Gull NZ says Ngāi Te Rangi iwi and another undisclosed Māori entity have come on board as new investors and partners.

The statement announcing the deal had no details on the transaction, such as how much money was involved, or the nature or size of the stake taken in Gull. Gull has been approached for further detail.

In July, Allegro bought 100% of Gull from Ampol for about $522 million in cash. The sale was forced on Ampol by regulators as part of the takeover of Z Energy.

The petroleum distribution company has 117 sites nationwide and calls itself the largest independent vertically integrated fuel retailer and terminal operator in Aotearoa.

Gulls general manager Dave Bodger said both Māori entities – Ngāi Te Rangi iwi whose rohe is Tauranga Moana near Gull’s Mt Maunganui site as well another Māori entity who is remaining “undisclosed at present” – would bring valuable additional input and perspectives.

The two entities have formed a company called 28 Galileo as a vehicle for the investment. 

The companies register list 28 Galileo as owned by NST Investments, Mt Maunganui and Tauhara North Holdings in Rotorua – a lands trust within the rohe of Ngāti Tahu-Ngāti Whaoa.

“We are delighted to have two key Māori entities as part of our expanding energy business across Aotearoa,” Bodger said.

“Ngāi Te Rangi are one of Gull’s neighbours in Tauranga and will be the lead investor.”

He said both Māori entities had “strong alignment” with Gull’s business through their respective connection to Tauranga where Gull’s terminal site is located.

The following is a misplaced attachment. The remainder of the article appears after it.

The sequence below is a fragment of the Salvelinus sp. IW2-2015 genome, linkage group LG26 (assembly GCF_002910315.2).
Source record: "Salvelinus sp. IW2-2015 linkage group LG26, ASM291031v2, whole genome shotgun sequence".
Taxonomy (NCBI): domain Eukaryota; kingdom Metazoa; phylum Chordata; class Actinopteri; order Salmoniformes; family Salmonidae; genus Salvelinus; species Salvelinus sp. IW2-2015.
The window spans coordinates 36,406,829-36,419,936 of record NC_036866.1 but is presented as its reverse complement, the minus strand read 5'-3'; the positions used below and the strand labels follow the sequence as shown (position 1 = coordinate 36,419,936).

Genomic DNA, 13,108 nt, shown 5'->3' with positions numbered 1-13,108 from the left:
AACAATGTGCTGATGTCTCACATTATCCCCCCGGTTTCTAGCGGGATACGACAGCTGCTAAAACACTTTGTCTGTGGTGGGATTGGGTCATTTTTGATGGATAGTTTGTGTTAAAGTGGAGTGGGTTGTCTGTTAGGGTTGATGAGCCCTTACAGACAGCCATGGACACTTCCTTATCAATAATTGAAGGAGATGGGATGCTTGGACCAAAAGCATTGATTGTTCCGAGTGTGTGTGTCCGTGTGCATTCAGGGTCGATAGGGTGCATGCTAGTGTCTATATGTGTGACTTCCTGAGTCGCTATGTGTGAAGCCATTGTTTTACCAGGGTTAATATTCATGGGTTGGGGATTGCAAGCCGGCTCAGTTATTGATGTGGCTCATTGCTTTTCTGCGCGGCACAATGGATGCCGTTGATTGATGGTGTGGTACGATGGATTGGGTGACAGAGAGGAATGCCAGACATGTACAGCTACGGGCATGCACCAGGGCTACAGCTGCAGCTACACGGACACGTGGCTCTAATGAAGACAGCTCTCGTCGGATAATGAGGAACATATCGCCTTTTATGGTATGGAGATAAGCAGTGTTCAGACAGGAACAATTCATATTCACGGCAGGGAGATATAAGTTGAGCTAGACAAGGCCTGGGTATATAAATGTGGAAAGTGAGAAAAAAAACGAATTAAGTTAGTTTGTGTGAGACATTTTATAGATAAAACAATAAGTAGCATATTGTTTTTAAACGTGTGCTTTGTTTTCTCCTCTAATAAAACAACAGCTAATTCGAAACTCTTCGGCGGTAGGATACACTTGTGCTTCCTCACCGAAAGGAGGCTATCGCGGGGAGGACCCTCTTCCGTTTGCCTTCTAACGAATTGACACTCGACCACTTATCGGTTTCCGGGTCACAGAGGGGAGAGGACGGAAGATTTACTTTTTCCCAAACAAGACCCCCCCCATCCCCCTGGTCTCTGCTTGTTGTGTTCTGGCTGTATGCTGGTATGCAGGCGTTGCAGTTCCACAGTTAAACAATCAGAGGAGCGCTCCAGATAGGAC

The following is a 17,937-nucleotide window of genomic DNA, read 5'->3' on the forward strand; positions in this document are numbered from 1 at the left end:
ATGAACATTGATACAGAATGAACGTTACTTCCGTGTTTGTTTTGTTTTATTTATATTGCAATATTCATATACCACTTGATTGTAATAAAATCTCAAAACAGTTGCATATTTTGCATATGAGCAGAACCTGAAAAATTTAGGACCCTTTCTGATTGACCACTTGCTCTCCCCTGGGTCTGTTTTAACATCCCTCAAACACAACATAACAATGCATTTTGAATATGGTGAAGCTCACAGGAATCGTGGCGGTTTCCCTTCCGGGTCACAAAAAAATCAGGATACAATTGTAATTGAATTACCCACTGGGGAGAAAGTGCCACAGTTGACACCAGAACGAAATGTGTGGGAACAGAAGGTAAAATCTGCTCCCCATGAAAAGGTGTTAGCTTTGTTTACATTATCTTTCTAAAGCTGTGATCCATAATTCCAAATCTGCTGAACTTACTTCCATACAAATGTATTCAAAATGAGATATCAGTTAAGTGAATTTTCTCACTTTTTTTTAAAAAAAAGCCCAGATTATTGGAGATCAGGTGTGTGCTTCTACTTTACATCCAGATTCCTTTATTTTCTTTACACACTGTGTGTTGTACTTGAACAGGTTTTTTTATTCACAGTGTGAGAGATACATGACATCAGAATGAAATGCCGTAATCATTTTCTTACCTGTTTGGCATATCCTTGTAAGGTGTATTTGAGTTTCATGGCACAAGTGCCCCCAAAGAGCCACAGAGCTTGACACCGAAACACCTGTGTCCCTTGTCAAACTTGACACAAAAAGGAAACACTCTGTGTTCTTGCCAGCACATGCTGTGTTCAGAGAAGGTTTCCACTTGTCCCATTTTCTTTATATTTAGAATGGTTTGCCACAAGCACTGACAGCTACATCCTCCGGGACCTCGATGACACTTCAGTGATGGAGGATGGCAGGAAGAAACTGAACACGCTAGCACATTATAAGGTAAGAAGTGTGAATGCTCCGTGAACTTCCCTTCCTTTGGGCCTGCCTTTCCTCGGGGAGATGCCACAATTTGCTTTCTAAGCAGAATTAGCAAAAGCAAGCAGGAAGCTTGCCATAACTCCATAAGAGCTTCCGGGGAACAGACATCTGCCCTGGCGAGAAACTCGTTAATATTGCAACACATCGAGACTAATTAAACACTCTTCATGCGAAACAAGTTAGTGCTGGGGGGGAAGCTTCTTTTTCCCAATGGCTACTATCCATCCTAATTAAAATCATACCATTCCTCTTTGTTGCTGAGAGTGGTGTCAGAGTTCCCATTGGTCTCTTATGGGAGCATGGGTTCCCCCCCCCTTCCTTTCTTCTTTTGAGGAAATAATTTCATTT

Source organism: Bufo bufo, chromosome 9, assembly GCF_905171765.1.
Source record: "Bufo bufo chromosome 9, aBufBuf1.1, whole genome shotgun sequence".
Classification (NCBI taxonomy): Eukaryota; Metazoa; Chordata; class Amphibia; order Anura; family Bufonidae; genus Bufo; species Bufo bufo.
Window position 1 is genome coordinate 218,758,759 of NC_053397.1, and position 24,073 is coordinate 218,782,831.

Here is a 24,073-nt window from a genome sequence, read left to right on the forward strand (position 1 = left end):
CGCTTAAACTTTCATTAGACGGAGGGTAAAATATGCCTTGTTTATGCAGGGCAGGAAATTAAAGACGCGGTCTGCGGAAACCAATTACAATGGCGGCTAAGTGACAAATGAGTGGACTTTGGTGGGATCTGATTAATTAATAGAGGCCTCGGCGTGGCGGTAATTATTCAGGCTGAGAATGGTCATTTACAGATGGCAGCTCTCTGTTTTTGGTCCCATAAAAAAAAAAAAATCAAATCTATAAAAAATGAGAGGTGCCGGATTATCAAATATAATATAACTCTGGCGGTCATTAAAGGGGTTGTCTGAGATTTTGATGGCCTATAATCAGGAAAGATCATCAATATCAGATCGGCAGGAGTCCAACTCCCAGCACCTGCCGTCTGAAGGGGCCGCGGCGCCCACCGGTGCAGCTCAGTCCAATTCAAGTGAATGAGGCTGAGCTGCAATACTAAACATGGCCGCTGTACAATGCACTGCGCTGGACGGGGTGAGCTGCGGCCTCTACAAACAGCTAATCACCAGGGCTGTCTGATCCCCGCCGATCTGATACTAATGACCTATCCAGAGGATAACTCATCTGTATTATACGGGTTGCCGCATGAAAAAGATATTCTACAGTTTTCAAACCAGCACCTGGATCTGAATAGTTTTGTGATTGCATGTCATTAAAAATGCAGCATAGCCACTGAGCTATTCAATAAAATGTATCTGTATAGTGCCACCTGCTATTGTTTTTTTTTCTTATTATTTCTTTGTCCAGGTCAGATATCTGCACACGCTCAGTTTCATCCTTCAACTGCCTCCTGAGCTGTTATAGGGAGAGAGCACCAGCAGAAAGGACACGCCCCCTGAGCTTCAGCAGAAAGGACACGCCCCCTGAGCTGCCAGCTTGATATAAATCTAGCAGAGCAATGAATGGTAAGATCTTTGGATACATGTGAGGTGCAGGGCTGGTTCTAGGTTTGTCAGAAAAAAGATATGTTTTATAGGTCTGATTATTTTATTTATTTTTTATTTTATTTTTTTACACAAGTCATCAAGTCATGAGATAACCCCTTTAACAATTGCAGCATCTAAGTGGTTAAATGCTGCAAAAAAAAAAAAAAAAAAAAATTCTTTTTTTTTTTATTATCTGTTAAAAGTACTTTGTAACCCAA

The second Māori entity’s investments, which is also near Ngāi Te Rangi, are across a range of energy assets, Bodger said.

28 Galileo will join existing majority shareholder Allegro Funds as owners of the overall business.

Ngāi Te Rangi chief executive Paora Stanley said all parties involved had interests in a variety of businesses nationally and internationally.

“This investment represents an opportunity for our iwi to diversify our investment portfolio a little more,” he said.

“There are things that Allegro does that we recognise are very similar to what we do, except they have a lot more zeros on the end of their investments.”

Stanley said the thing all the parties involved had in common was that their various tikanga was the same – maybe different language names but it was still the same.

Gull chair and Allegro Funds’ managing director Fay Bou said the Māori investment represented an important milestone for Gull and Allegro.

“We see strong strategic alignment of values and interests between Allegro, Gull and our Māori partners,” he said.

“Allegro prides itself on a partnership approach, and since taking ownership of the business in July this year it has been a priority to partner with the traditional owners and custodians of the land on which Gull’s operations are located.”

Gull and Allegro were advised by the PwC NZ Manukura Māori business team on the partnership transaction. Ngāi Te Rangi and members of 28 Galileo were advised by KPMG and Mackenzie Elvin.